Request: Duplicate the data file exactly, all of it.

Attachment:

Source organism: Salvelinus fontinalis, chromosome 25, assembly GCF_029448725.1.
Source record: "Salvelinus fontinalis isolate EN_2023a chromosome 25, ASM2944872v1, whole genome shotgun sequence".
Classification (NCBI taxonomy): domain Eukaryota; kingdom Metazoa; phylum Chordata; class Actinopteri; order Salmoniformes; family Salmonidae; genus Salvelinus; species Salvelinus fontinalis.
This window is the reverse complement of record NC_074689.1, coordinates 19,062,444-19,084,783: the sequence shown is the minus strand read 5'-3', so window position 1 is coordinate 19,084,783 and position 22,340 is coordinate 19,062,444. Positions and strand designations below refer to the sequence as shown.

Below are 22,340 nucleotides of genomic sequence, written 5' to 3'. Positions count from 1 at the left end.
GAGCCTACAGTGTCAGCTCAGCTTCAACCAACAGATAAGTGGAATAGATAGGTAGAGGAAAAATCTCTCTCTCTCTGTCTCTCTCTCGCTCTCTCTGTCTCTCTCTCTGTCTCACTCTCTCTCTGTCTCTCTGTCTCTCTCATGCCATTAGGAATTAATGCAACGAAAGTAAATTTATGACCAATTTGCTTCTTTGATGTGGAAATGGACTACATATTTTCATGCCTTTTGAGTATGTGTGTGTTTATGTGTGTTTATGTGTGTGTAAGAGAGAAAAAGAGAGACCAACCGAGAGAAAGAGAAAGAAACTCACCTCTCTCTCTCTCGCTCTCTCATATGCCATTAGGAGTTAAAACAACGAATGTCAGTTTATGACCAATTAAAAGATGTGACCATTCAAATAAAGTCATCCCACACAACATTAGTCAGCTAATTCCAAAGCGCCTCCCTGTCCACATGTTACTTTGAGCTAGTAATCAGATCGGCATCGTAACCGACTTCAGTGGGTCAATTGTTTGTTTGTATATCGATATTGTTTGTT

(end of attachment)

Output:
Source organism: Salvelinus fontinalis, chromosome 25, assembly GCF_029448725.1.
Source record: "Salvelinus fontinalis isolate EN_2023a chromosome 25, ASM2944872v1, whole genome shotgun sequence".
Classification (NCBI taxonomy): domain Eukaryota; kingdom Metazoa; phylum Chordata; class Actinopteri; order Salmoniformes; family Salmonidae; genus Salvelinus; species Salvelinus fontinalis.
This window is the reverse complement of record NC_074689.1, coordinates 19,062,444-19,084,783: the sequence shown is the minus strand read 5'-3', so window position 1 is coordinate 19,084,783 and position 22,340 is coordinate 19,062,444. Positions and strand designations below refer to the sequence as shown.

Below are 22,340 nucleotides of genomic sequence, written 5' to 3'. Positions count from 1 at the left end.
GAGCCTACAGTGTCAGCTCAGCTTCAACCAACAGATAAGTGGAATAGATAGGTAGAGGAAAAATCTCTCTCTCTCTGTCTCTCTCTCGCTCTCTCTGTCTCTCTCTCTGTCTCACTCTCTCTCTGTCTCTCTGTCTCTCTCATGCCATTAGGAATTAATGCAACGAAAGTAAATTTATGACCAATTTGCTTCTTTGATGTGGAAATGGACTACATATTTTCATGCCTTTTGAGTATGTGTGTGTTTATGTGTGTTTATGTGTGTGTAAGAGAGAAAAAGAGAGACCAACCGAGAGAAAGAGAAAGAAACTCACCTCTCTCTCTCTCGCTCTCTCATATGCCATTAGGAGTTAAAACAACGAATGTCAGTTTATGACCAATTAAAAGATGTGACCATTCAAATAAAGTCATCCCACACAACATTAGTCAGCTAATTCCAAAGCGCCTCCCTGTCCACATGTTACTTTGAGCTAGTAATCAGATCGGCATCGTAACCGACTTCAGTGGGTCAATTGTTTGTTTGTATATCGATATTGTTTGTT